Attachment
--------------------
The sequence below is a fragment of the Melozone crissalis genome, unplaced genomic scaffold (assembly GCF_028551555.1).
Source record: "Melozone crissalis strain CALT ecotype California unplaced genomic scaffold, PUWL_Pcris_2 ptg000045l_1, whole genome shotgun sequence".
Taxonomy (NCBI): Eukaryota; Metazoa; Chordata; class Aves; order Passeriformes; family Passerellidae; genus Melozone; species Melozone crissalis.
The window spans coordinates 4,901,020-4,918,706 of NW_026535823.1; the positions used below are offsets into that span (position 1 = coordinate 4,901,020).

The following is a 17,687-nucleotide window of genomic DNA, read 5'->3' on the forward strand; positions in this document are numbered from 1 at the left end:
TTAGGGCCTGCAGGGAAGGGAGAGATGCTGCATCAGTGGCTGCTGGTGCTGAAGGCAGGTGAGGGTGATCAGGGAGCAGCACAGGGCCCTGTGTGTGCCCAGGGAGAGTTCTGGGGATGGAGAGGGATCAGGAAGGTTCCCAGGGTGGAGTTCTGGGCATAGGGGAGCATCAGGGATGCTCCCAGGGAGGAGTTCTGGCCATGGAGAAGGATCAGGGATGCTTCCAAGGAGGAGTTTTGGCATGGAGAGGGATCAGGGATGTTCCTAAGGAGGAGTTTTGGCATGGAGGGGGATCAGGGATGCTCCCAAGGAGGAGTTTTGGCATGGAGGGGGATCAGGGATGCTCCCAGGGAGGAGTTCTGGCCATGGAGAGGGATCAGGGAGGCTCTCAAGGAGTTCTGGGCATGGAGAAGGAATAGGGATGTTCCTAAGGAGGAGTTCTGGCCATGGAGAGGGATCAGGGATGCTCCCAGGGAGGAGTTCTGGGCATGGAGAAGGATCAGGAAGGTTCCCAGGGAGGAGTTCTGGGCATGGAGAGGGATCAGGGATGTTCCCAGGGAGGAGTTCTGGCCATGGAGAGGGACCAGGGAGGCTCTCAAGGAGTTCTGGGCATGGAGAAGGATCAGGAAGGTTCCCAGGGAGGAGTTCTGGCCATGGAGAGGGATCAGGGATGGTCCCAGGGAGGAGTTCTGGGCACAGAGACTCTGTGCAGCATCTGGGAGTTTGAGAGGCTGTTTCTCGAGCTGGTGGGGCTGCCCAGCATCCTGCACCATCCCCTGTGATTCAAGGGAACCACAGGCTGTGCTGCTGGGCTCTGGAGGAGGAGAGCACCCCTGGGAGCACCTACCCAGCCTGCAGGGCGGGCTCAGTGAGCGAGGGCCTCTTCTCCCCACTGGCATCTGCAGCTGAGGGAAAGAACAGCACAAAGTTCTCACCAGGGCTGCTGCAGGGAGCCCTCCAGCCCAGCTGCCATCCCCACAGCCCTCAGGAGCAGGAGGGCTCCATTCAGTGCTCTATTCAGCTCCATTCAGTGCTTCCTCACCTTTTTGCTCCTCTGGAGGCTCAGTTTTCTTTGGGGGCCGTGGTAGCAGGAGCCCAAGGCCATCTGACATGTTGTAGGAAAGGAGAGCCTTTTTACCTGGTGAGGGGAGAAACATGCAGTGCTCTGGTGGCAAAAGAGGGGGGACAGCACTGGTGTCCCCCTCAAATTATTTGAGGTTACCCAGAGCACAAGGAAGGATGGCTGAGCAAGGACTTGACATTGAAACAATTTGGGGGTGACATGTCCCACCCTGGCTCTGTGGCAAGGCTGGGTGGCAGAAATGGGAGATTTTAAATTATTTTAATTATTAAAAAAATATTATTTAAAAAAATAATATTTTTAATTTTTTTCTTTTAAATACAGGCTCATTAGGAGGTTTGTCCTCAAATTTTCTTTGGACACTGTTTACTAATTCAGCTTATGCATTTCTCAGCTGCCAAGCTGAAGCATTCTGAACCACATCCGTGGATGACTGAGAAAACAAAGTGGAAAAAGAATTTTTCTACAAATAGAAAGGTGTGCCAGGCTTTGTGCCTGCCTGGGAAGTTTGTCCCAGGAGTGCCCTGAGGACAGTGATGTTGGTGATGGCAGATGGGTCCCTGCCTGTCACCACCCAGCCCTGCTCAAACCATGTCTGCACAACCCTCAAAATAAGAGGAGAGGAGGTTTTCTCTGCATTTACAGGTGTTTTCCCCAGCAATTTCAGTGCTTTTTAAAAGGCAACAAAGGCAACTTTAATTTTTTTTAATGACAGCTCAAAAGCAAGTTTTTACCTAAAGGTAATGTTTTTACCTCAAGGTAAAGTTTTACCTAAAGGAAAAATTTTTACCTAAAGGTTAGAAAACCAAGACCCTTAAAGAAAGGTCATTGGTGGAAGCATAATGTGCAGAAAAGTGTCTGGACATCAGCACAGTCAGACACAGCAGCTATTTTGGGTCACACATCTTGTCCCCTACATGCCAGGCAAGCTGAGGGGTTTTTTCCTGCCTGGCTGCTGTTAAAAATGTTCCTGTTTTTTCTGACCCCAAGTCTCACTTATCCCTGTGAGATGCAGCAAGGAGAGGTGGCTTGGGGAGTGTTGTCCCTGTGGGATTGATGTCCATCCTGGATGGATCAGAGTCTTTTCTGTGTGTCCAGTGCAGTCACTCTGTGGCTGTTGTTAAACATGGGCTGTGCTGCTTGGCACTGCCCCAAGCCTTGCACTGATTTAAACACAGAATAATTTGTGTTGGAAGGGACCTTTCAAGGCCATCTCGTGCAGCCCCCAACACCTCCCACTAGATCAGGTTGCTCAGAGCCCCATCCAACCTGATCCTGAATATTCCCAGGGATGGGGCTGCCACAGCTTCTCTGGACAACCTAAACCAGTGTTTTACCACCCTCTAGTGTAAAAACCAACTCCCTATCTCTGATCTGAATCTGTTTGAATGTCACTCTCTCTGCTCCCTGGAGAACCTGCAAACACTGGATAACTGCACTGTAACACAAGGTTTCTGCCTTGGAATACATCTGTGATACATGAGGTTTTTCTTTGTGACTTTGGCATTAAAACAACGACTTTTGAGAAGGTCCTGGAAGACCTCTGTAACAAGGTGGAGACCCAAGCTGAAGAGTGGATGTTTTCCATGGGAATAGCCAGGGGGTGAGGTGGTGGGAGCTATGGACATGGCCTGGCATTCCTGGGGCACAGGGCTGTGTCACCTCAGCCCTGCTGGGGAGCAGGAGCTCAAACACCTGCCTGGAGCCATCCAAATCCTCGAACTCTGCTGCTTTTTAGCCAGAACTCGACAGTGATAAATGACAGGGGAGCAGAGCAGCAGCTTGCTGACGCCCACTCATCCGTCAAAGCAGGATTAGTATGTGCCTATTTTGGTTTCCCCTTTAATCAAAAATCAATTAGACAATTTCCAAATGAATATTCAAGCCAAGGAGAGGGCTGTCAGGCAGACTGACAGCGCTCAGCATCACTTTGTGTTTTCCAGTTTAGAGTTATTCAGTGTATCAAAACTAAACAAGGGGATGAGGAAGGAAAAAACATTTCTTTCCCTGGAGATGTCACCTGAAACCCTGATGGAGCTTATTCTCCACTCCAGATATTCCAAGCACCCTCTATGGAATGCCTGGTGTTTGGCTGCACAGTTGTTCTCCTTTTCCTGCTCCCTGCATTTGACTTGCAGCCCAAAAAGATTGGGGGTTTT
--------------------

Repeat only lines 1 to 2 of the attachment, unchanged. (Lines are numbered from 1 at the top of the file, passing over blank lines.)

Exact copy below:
The sequence below is a fragment of the Melozone crissalis genome, unplaced genomic scaffold (assembly GCF_028551555.1).
Source record: "Melozone crissalis strain CALT ecotype California unplaced genomic scaffold, PUWL_Pcris_2 ptg000045l_1, whole genome shotgun sequence".